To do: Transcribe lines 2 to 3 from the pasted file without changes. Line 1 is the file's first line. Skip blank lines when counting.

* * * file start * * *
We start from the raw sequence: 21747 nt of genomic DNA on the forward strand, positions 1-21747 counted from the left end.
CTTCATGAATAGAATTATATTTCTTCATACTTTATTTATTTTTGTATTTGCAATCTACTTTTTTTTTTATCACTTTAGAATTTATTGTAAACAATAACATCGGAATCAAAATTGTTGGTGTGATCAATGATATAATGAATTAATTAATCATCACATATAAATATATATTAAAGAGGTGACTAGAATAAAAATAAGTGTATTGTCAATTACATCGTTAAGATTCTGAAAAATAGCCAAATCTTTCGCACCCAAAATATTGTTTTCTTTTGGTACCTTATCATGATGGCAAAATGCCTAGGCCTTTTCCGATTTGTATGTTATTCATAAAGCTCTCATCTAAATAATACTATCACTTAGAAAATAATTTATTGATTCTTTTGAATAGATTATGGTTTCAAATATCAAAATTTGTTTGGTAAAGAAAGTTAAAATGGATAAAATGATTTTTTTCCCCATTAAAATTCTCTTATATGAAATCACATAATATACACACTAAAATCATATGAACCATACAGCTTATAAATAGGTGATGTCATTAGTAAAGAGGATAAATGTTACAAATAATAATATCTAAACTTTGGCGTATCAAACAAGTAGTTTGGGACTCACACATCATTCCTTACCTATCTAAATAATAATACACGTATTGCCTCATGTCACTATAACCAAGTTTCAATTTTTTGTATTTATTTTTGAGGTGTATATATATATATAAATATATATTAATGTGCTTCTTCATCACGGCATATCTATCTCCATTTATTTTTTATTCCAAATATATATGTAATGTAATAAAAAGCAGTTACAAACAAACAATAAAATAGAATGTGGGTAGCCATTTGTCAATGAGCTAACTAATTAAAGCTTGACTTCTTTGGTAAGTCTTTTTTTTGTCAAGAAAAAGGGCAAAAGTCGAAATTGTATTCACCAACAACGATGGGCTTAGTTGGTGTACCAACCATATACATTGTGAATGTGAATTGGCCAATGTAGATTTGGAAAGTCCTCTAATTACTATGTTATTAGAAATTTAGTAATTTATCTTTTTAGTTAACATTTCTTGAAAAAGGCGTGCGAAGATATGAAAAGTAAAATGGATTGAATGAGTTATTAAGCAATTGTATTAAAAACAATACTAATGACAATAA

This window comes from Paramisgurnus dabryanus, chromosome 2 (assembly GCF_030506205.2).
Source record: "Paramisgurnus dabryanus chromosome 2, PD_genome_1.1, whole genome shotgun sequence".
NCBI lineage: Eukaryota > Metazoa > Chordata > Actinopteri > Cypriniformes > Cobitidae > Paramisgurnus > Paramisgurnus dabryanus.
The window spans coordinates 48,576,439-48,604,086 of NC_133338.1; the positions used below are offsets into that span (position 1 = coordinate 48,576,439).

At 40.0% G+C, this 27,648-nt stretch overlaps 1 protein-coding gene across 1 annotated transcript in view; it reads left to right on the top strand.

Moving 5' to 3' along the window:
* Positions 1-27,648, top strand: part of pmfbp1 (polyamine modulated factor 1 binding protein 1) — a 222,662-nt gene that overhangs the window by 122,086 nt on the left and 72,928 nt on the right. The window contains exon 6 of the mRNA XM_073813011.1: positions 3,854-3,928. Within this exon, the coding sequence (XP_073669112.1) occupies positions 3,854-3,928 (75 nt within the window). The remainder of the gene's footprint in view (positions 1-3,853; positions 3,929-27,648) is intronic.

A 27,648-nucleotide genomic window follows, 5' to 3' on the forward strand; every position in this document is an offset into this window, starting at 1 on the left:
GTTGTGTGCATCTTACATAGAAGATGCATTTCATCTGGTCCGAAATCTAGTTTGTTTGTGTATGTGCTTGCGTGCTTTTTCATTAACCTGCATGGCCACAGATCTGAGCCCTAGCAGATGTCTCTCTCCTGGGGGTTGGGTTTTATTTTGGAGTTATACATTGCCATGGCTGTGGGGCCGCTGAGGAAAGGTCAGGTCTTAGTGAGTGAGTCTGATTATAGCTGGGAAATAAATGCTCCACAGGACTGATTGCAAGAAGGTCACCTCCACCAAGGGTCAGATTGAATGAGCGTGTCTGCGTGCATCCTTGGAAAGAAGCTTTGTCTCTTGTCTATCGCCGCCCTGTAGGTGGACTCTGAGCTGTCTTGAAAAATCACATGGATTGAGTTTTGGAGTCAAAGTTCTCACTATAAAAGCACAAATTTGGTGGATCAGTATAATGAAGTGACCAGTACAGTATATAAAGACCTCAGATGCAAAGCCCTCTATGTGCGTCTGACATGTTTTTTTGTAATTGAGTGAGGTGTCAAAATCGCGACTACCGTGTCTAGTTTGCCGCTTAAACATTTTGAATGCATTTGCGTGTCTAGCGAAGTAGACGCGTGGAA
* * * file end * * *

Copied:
CTTCATGAATAGAATTATATTTCTTCATACTTTATTTATTTTTGTATTTGCAATCTACTTTTTTTTTTATCACTTTAGAATTTATTGTAAACAATAACATCGGAATCAAAATTGTTGGTGTGATCAATGATATAATGAATTAATTAATCATCACATATAAATATATATTAAAGAGGTGACTAGAATAAAAATAAGTGTATTGTCAATTACATCGTTAAGATTCTGAAAAATAGCCAAATCTTTCGCACCCAAAATATTGTTTTCTTTTGGTACCTTATCATGATGGCAAAATGCCTAGGCCTTTTCCGATTTGTATGTTATTCATAAAGCTCTCATCTAAATAATACTATCACTTAGAAAATAATTTATTGATTCTTTTGAATAGATTATGGTTTCAAATATCAAAATTTGTTTGGTAAAGAAAGTTAAAATGGATAAAATGATTTTTTTCCCCATTAAAATTCTCTTATATGAAATCACATAATATACACACTAAAATCATATGAACCATACAGCTTATAAATAGGTGATGTCATTAGTAAAGAGGATAAATGTTACAAATAATAATATCTAAACTTTGGCGTATCAAACAAGTAGTTTGGGACTCACACATCATTCCTTACCTATCTAAATAATAATACACGTATTGCCTCATGTCACTATAACCAAGTTTCAATTTTTTGTATTTATTTTTGAGGTGTATATATATATATAAATATATATTAATGTGCTTCTTCATCACGGCATATCTATCTCCATTTATTTTTTATTCCAAATATATATGTAATGTAATAAAAAGCAGTTACAAACAAACAATAAAATAGAATGTGGGTAGCCATTTGTCAATGAGCTAACTAATTAAAGCTTGACTTCTTTGGTAAGTCTTTTTTTTGTCAAGAAAAAGGGCAAAAGTCGAAATTGTATTCACCAACAACGATGGGCTTAGTTGGTGTACCAACCATATACATTGTGAATGTGAATTGGCCAATGTAGATTTGGAAAGTCCTCTAATTACTATGTTATTAGAAATTTAGTAATTTATCTTTTTAGTTAACATTTCTTGAAAAAGGCGTGCGAAGATATGAAAAGTAAAATGGATTGAATGAGTTATTAAGCAATTGTATTAAAAACAATACTAATGACAATAA

This window comes from Paramisgurnus dabryanus, chromosome 2 (assembly GCF_030506205.2).